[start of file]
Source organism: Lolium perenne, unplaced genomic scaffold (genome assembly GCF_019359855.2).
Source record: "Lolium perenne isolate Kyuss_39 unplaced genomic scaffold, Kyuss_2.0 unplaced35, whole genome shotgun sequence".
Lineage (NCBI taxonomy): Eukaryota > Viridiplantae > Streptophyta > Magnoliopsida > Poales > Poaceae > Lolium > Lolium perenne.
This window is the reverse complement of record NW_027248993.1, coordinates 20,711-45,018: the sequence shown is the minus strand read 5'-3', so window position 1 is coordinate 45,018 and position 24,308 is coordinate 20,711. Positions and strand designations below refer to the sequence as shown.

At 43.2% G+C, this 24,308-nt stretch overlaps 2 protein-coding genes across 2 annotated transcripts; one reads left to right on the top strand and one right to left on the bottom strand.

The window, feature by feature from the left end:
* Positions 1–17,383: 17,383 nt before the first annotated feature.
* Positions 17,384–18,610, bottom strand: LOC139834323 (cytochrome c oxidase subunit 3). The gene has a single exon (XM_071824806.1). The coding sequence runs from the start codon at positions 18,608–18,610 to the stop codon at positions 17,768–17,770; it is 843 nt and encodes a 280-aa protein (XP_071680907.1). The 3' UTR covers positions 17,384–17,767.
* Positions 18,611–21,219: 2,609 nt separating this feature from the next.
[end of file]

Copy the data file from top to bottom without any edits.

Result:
Source organism: Lolium perenne, unplaced genomic scaffold (genome assembly GCF_019359855.2).
Source record: "Lolium perenne isolate Kyuss_39 unplaced genomic scaffold, Kyuss_2.0 unplaced35, whole genome shotgun sequence".
Lineage (NCBI taxonomy): Eukaryota > Viridiplantae > Streptophyta > Magnoliopsida > Poales > Poaceae > Lolium > Lolium perenne.
This window is the reverse complement of record NW_027248993.1, coordinates 20,711-45,018: the sequence shown is the minus strand read 5'-3', so window position 1 is coordinate 45,018 and position 24,308 is coordinate 20,711. Positions and strand designations below refer to the sequence as shown.

At 43.2% G+C, this 24,308-nt stretch overlaps 2 protein-coding genes across 2 annotated transcripts; one reads left to right on the top strand and one right to left on the bottom strand.

The window, feature by feature from the left end:
* Positions 1–17,383: 17,383 nt before the first annotated feature.
* Positions 17,384–18,610, bottom strand: LOC139834323 (cytochrome c oxidase subunit 3). The gene has a single exon (XM_071824806.1). The coding sequence runs from the start codon at positions 18,608–18,610 to the stop codon at positions 17,768–17,770; it is 843 nt and encodes a 280-aa protein (XP_071680907.1). The 3' UTR covers positions 17,384–17,767.
* Positions 18,611–21,219: 2,609 nt separating this feature from the next.